PRINT December 2017

Film: Best of 2017

Erika Balsom

1 TONSLER PARK (Kevin Jerome Everson) The quotidian and the historic converge in a Charlottesville, Virginia, polling station on the day of the last presidential election. A careful study of people at work, positioned at the intersection of race and politics. This is the cinema we need.

Kevin Jerome Everson, Tonsler Park, 2017, 16 mm, black-and-white, sound, 80 minutes.

2 BY THE TIME IT GETS DARK (Anocha Suwichakornpong) Forget the comparisons to Apichatpong Weerasethakul: They are too easy and fail to do justice to this kaleidoscopic, confounding film. Image-making, history, and enchantment intertwine in a highly original work.

Anocha Suwichakornpong, By the Time It Gets Dark, 2016, HD video, color, sound, 105 minutes.

3 THE HUMAN SURGE (Eduardo Williams) Across formats and continents, Williams punctures Silicon Valley myths with dead batteries, cracked screens, desultory bodies, and elusive Wi-Fi signals. More proof that the best diagnoses of digital culture need not look like post-internet art.

4 FREAK ORLANDO (1981) and CHAMISSO’S SHADOW (2016) (Ulrike Ottinger), BEN RUSSELL’S “HALLUCINATIONS” FILM PROGRAM, GREEK FILM ARCHIVE, ATHENS, DOCUMENTA 14 Ottinger’s fantastically queer carnival Freak Orlando continues to astonish, while Chamisso’s Shadow, a twelve-hour masterwork of experimental ethnography, demonstrates that she remains more radical at seventy-five than most filmmakers a fraction of her age.

Ulrike Ottinger, Freak Orlando, 1981, 35 mm, color, sound, 126 minutes. Monks (Hiro Uschiyama and Claudio Pantoja).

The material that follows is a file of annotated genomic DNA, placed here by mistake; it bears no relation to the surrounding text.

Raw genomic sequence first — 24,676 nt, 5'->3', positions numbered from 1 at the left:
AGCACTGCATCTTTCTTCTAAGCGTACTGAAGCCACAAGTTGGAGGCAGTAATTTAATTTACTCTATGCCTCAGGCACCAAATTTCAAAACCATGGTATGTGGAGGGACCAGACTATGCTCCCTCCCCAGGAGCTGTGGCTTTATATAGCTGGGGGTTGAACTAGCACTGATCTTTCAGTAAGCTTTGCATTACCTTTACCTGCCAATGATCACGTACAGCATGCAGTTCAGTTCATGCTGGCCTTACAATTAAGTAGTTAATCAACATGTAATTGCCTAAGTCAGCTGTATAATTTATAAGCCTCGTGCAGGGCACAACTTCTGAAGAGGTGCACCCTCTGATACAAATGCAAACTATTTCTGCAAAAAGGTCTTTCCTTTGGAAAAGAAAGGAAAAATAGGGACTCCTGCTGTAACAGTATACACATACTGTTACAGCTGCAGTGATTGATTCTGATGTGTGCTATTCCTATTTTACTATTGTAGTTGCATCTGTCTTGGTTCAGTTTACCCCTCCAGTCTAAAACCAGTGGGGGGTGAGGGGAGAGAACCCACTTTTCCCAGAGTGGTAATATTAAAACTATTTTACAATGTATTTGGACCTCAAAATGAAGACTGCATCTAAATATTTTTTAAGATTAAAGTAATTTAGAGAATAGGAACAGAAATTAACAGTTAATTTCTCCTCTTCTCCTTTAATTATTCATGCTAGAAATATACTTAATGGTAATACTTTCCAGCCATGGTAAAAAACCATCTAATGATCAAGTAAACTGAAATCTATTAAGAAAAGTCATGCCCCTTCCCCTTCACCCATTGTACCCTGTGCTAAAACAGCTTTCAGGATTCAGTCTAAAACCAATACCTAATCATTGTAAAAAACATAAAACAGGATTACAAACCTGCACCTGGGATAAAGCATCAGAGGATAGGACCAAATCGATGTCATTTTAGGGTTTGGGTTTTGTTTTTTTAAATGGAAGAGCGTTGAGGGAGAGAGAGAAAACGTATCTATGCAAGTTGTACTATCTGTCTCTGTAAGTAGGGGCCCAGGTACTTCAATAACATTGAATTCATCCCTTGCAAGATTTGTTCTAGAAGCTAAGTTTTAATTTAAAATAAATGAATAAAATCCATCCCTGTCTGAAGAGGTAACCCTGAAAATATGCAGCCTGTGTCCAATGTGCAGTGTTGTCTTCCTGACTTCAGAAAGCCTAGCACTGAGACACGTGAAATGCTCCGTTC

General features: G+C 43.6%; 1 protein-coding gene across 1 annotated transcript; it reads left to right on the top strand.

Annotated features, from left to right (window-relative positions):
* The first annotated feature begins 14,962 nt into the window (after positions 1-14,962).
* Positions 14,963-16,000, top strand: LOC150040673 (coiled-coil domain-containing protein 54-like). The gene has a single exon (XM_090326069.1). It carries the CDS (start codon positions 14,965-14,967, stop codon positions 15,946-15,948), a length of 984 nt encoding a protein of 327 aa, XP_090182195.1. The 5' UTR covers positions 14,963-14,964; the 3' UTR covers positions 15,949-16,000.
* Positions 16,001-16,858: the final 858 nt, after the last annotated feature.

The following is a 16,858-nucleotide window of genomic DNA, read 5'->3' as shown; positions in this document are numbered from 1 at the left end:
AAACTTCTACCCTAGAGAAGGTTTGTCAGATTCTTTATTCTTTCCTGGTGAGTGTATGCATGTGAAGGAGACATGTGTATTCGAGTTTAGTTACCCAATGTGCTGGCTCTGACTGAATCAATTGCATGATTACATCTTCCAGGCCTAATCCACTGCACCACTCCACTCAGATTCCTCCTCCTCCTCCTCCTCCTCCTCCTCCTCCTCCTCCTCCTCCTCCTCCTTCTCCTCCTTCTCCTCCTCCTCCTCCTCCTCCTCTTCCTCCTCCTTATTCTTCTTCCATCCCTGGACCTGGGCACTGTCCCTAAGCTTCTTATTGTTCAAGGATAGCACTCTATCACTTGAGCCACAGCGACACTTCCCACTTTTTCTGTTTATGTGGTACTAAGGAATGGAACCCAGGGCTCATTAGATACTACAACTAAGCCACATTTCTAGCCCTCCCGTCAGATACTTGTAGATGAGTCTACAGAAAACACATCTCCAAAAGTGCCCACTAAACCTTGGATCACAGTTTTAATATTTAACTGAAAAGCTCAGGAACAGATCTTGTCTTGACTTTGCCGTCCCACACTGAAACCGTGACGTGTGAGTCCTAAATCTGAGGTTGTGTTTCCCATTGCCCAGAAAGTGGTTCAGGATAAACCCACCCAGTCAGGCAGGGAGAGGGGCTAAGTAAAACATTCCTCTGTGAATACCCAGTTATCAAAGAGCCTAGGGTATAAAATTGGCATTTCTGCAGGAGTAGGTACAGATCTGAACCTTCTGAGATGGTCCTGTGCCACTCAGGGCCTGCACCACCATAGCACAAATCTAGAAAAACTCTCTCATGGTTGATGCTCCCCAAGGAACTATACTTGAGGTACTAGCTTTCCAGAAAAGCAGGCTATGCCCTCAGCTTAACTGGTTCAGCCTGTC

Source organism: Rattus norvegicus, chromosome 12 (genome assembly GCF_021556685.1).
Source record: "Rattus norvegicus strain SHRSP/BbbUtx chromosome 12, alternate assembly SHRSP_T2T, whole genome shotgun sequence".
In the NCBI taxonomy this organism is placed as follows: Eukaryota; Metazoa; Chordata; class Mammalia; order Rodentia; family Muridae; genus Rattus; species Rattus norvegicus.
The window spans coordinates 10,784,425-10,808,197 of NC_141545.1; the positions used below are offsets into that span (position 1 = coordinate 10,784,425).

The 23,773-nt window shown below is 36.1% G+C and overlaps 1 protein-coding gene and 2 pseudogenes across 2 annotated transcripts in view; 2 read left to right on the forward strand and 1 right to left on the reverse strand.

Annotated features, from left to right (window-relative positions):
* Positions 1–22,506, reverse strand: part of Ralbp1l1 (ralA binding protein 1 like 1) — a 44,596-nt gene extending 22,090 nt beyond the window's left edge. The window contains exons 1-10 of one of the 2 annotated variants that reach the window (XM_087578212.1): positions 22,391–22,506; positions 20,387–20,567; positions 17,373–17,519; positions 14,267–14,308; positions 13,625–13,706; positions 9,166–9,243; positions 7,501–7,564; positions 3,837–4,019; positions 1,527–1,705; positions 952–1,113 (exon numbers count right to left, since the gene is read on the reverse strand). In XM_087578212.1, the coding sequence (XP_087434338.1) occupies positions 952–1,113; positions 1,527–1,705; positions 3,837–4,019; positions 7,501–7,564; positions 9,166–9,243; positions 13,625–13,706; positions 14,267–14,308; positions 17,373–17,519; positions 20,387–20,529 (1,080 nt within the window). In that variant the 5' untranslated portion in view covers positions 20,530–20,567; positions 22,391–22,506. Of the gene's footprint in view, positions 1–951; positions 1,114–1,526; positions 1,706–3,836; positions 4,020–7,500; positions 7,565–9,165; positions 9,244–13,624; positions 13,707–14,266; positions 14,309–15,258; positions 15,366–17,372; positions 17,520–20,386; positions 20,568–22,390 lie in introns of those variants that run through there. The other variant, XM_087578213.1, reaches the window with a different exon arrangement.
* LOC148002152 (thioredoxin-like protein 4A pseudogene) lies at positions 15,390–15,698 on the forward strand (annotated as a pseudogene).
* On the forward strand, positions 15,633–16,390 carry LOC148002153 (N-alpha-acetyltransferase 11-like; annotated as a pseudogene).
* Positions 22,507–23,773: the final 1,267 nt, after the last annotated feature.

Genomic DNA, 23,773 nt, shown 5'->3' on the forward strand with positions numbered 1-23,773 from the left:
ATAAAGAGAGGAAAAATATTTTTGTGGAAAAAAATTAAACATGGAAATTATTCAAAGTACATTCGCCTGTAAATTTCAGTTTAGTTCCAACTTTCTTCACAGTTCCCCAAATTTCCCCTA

5 WESTERN (Valeska Grisebach) What is it about women directors making terrific films about male-only spaces? Stunning performances from nonprofessionals ground this cross-cultural tale of animosity and belonging. No cowboys, but all of the titular genre’s epic themes.

6 ALSO KNOWN AS JIHADI (Eric Baudelaire) This homage to Masao Adachi’s AKA Serial Killer (1969) questions two apparatuses of truth: the Japanese director’s notion of “landscape theory” and the juridical system of France. With deep causes nowhere to be found, Baudelaire directs our gaze to surface traces.

7 EIGHT HOURS DON’T MAKE A DAY (1972–73) (Rainer Werner Fassbinder) and THE NOTHING FACTORY (2017) (Pedro Pinho) Two factory epics––a new restoration of Fassbinder’s made-for-TV “family series” and Pinho’s reflexive take on Portugal’s economic crisis––explore collectivity, struggle, and self-organization in long form.

Eight Hours Don’t Make a Day, 1972–73, still from Rainer Werner Fassbinder’s TV show on WDR. Episode 4. Marion Andreas (Hanna Schygulla) and Monika (Renate Roland).

8 EL MAR LA MAR (Joshua Bonnetta and J. P. Sniadecki) Along the US-Mexico border, an artist and an anthropologist search for signs of life and death in the desert. Cinema and landscape come together as sites of inscription marked by an encounter between the human and the nonhuman.

Joshua Bonnetta and J.P. Sniadecki, El mar la mar, 2017, 16 mm, color, sound, 94 minutes.

9 SUNSTONE (Filipa César and Louis Henderson) Setting the lighthouse against GPS, overlaying 16-mm film with CGI, César and Henderson trace epistemic shifts in orientation and representation from the optical to the algorithmic, always with an eye to the afterlives of colonialism.

Filipa César and Louis Henderson, Sunstone, 2017, digital video, color, sound, 7 minutes 30 seconds.

10 LIFE IMITATION (Chen Zhou) Scenes of mediated life in Shanghai bleed into images from Grand Theft Auto V in a somber, moody portrait of disconnection and disaffection. The anti-Trecartin.

Chen Zhou, Life Imitation, 2016, digital video, color, sound, 83 minutes.

Erika Balsom is the author of After Uniqueness: A History of Film and Video Art in Circulation (Columbia University Press, 2017) and a senior lecturer in film studies at King’s College London.